Tag: palm trees

A weekend in Palma de Mallorca

I’m quite the fan of going away for May Bank Holiday weekend – you get an extra day “free” and generally the weather in Europe is better than at home so its good time to soak up a bit of culture and avoid the wash out that is usually a UK bank holiday.

Imagine my chagrin then, when the weather forecast in the lead up to our weekend in Palma last month was predicting rain, while the UK was in for a heatwave? That’s not how it’s supposed to work! (although, thinking about it, our May Bank Holiday trip to Lyon a couple of years ago came with rain and wind, although at least the UK had the decency to be having the same weather at home).

Ever the optimist (seriously, I’m the kind of person who will look through ALL the weather forecasts until I find one I like!) off we went on our early morning flight to Palma with me declaring it would “all be fine” and if it does rain “it won’t last long”.

Well, it was raining when the plane touched down, raining when we left airport arrivals and absolutely torrentially bucketing down by the time the taxi dropped us off at our hotel about an hour later. It was too early to check in and we were only in the city for 3 nights so we left our luggage at the hotel, dug out our brollies and headed out into the narrow cobbled street (me in open toed sandals, told you I’m an eternal optimist, I didn’t pack any wet weather shoes!)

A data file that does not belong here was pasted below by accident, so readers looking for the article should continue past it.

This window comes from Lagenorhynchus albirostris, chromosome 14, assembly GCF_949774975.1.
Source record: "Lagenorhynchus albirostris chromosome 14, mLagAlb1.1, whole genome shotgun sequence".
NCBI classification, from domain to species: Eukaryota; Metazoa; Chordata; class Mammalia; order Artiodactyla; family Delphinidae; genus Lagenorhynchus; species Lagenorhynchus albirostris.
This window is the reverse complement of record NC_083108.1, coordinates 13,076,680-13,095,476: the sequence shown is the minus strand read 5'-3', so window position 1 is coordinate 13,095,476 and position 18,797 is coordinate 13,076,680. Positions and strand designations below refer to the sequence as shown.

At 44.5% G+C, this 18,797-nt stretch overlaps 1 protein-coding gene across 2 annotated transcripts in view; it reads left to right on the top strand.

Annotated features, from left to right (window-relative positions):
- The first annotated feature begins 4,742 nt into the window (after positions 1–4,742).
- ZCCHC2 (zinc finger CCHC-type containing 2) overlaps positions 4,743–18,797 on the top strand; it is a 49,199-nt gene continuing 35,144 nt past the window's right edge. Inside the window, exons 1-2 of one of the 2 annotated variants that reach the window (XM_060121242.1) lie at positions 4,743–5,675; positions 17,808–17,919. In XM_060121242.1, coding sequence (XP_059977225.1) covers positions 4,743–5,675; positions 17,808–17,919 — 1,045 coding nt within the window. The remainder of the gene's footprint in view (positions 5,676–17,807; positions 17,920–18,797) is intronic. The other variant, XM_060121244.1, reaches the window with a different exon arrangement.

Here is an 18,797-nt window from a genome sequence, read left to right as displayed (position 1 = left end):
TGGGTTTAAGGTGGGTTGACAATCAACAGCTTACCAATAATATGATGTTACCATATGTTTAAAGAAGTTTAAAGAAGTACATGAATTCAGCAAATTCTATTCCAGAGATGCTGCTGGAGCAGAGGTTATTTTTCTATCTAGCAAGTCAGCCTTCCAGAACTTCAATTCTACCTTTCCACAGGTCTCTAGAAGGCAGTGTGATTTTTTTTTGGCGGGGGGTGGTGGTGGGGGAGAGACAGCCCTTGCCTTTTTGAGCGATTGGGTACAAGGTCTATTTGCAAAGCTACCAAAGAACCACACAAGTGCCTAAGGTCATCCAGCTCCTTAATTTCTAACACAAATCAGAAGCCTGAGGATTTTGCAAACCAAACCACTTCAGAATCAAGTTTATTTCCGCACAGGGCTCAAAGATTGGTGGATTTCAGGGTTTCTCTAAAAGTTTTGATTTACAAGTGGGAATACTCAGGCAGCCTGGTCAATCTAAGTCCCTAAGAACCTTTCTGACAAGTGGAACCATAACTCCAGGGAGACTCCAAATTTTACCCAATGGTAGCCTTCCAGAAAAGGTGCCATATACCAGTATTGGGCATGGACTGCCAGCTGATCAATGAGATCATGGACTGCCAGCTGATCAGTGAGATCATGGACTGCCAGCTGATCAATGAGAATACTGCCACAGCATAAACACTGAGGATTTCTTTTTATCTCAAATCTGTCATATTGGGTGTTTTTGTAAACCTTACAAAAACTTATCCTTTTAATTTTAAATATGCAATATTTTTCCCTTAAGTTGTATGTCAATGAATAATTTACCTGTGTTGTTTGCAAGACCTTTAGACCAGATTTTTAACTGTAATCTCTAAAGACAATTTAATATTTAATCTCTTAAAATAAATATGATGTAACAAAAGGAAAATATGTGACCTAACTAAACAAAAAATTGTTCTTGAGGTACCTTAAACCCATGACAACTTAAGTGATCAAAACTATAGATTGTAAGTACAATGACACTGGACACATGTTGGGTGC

It rained all the way through lunch in Placa Espanya (although I still insisted on sitting outside “because were on holiday” even though we got dripped on from the welcome but not completely covering us awnings) but by the time I’d finished my second goldfish bowl glass of sangria the clouds had started to break and that was that for the whole weekend.

Palma de Mallorca is the capital of Majorca, largest of the Balearic Islands and around 2.5 hours flight from Birmingham. Lots of people land on the island and head straight to the beach resorts, and of course there’s the hideous party town of Magaluf that doesn’t do Majorca’s reputation any favours but the island is very beautiful, with so much more to offer than white sands, cheap beer and a really good climate (arrival day excepted). Just 20 minutes in a taxi from the airport, the capital is a maze of cobbled streets, bright plazas, a bustling harbour with cruise ships coming in and out and the piece de resistance, Palma Cathedral. It has a wealth of great shopping opportunities (we weren’t there to shop, but if you were you wouldn’t be disappointed), some great food and wonderful architecture.